Containerizing Build and Runtime Environments for Hardware in the Loop Testing

Ari Mahpour
|  Created: April 16, 2024  |  Updated: May 20, 2024
Containerizing Build and Runtime Environments for Hardware in the Loop Testing

I’ve been getting a lot of questions lately about containerizing environments for automated testing when using Continuous Integration systems. If you didn’t understand the majority of that sentence don’t worry because we’re going to do a full dive into containers, Docker, and how to leverage them in your embedded environment and hardware in the loop testing.

What are Containers?

There are plenty of excellent write ups on containers including this one from Docker (one of the most popular container runtime engines out there). Containers in build environments (i.e. embedded systems) and test environments (i.e. hardware in the loop testing) give us the ability to abstract away all the messy setup every time we want to bring up a new machine. This isn't just related to new test machines but also scaling our operation in the cloud as well for building embedded firmware. 

No matter what size operation you’re running these days many companies leverage the cloud to offload keeping bare metal servers around. In DevOps principles we always want to ensure that any software we write can be built and run anywhere at any time, in any place. Constantly spinning up new machines in the cloud and installing compilation software, libraries, and other software packages doesn’t scale well. This is, precisely, why containerization has become so popular. We can take our build (or runtime environment), package it up into a very lightweight virtual machine, and deliver it to any machine to run on whether it be the cloud or our own personal computer.

Creating and Using Containers

Let's explore how to actually create and use these containers in your projects. When we first begin creating a container image we have to start with an existing “base image.” In most cases, some variant of a Linux operating system, such as Debian, Ubuntu, or Alpine, will suffice. Once you create your Dockerfile you refer to the image like so:

FROM ubuntu:latest

This indicates that the base operating system will be running the latest Ubuntu Docker image. After that we’ll need to install whatever libraries are necessary for our build or test environment. In one example repository, I’ve installed the Arduino IDE using Debian package manager (Apt) and then added more layers by installing the Arduino Sam board drivers as well. Running this container in privileged mode (or passing in the volume mount point to the device) I can compile and upload an Arduino sketch via command line on a brand new machine that only contains Docker (i.e. no IDE or drivers).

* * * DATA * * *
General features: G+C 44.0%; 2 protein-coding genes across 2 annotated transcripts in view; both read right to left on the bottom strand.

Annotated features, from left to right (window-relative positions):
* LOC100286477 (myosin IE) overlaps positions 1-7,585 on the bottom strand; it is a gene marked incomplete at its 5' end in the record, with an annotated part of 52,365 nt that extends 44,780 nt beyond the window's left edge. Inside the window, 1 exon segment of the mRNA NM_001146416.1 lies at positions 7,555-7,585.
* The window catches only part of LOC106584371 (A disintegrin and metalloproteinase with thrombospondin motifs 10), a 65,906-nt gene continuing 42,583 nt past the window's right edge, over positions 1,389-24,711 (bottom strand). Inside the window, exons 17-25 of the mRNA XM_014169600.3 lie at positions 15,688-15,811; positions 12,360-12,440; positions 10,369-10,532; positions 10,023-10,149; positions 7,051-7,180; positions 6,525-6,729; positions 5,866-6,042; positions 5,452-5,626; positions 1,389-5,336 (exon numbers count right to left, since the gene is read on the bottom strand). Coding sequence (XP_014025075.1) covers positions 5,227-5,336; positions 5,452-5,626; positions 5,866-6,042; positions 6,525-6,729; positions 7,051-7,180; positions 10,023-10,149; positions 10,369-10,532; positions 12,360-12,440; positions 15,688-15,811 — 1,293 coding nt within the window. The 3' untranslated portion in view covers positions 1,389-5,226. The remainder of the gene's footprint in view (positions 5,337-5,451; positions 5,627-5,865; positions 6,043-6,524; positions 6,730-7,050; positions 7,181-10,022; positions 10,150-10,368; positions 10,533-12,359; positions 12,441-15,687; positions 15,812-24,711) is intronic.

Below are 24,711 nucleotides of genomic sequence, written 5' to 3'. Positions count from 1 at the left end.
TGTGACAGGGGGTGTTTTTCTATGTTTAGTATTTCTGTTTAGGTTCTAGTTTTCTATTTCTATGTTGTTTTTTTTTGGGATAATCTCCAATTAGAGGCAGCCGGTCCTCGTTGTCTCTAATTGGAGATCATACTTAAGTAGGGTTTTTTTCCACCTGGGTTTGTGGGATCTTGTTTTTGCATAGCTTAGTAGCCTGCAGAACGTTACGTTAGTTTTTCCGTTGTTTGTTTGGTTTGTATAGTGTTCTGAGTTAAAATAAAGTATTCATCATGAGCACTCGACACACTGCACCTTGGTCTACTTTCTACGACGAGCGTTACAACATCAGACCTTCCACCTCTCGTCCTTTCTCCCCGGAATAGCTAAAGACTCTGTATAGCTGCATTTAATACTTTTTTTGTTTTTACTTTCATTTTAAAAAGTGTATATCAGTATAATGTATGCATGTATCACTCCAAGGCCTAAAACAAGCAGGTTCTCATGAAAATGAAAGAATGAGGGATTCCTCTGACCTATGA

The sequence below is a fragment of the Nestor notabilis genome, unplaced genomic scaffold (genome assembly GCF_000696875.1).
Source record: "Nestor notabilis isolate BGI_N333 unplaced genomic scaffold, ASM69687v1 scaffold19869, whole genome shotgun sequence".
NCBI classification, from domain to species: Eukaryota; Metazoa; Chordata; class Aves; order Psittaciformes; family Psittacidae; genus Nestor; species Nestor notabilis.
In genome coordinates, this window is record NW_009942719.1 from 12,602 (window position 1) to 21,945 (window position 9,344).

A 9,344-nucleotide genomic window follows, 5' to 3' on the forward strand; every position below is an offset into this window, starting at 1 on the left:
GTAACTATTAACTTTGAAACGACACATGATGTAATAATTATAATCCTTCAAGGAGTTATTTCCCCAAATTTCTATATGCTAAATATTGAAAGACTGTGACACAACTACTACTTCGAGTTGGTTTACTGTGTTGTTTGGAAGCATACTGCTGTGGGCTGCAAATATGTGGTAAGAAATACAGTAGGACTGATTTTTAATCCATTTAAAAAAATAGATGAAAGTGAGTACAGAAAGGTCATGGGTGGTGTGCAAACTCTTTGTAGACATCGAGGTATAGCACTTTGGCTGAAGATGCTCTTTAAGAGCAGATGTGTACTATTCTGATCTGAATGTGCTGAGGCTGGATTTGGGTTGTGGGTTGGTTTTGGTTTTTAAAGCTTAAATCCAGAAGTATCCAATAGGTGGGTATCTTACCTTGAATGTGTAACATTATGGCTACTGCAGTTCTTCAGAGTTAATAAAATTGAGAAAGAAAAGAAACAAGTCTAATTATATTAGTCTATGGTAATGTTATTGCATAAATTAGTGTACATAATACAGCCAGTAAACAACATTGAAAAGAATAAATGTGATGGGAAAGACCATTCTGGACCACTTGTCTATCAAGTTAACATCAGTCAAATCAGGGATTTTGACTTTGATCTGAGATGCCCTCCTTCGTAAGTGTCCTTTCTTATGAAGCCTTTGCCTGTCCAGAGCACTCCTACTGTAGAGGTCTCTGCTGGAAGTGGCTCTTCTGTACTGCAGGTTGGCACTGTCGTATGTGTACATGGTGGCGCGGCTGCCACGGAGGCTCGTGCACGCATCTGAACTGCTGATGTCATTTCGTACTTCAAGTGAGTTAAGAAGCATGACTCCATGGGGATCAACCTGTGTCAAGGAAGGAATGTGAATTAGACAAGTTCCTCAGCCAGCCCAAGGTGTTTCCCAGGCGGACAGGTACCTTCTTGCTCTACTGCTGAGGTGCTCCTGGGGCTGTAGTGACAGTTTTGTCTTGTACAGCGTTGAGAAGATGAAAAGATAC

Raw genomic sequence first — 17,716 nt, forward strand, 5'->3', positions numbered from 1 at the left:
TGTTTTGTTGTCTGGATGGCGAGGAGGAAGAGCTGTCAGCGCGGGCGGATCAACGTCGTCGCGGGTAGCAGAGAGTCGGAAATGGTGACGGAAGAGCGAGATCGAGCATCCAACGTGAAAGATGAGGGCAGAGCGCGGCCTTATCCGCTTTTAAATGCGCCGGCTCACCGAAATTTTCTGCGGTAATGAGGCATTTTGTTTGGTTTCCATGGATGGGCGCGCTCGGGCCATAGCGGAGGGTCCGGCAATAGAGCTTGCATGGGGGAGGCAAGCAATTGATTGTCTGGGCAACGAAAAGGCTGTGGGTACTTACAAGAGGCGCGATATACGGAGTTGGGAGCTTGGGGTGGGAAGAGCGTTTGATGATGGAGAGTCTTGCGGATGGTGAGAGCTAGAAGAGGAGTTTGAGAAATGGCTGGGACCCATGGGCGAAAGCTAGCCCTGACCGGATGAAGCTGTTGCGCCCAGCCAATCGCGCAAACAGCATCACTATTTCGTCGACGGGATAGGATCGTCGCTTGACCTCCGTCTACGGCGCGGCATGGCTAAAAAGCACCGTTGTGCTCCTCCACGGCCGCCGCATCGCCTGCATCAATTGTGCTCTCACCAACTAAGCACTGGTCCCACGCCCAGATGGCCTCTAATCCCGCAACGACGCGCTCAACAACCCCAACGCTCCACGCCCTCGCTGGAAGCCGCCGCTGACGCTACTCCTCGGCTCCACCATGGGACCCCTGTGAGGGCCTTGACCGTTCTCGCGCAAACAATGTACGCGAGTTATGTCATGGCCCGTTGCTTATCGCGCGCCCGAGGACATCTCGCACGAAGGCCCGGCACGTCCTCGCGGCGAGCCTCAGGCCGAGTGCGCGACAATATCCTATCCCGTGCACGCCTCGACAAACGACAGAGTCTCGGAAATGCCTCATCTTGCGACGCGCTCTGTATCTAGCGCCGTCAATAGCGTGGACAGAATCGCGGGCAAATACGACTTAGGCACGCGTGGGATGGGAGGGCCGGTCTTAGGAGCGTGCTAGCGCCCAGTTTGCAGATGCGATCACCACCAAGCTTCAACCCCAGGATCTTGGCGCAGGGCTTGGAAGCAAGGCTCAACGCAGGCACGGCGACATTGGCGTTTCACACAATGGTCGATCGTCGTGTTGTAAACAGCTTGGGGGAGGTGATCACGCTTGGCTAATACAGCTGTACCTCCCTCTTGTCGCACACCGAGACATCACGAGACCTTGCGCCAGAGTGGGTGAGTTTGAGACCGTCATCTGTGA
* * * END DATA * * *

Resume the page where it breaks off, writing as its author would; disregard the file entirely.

We can do the same thing with machines that are connected to our devices under test. In this Docker container that I’ve put together I install all the dependencies and software needed to run an Analog Discovery 2 device. In theory, I can spin up the Docker container on a brand new machine (that contains only Docker) and start talking to the Analog Discovery 2 without any fuss. With the Analog Discovery 2 I can write tests to validate my ADCs, DACs, or send I2C/SPI commands to different chips on my board (along with a myriad of other capabilities).

Scaling with Continuous Integration

Now, let's discuss how containers can enhance Continuous Integration systems to boost efficiency and scalability. The real magic happens when we start to use containers in conjunction with Continuous Integration (CI) systems. We may have dozens, if not hundreds of physical test machines or access to thousands of cloud machines for our test and build servers. In order to scale practically, as mentioned above, we can’t configure each and every individual machine as they come online. Delivering a container with every CI run gives us not only a systematic, repeatable way of running builds and tests but also liberates us from having to reconfigure a machine every time we bring it up (which, in the cloud, happens on almost every CI run). By leveraging containers for embedded builds and physical hardware testing we provide ourselves and our companies a certain level of scale that previous generations could only dream about.


In this article, we've highlighted the crucial role of containers in embedded systems development, especially for consistent build and testing environments across different types of infrastructure. Their integration with continuous integration systems not only streamlines development but also boosts product scalability and reliability. As container technology advances, its adoption will become increasingly important for developers. Dive deeper and experiment with different setups by visiting some example repositories at

About Author

About Author

Ari is an engineer with broad experience in designing, manufacturing, testing, and integrating electrical, mechanical, and software systems. He is passionate about bringing design, verification, and test engineers together to work as a cohesive unit.

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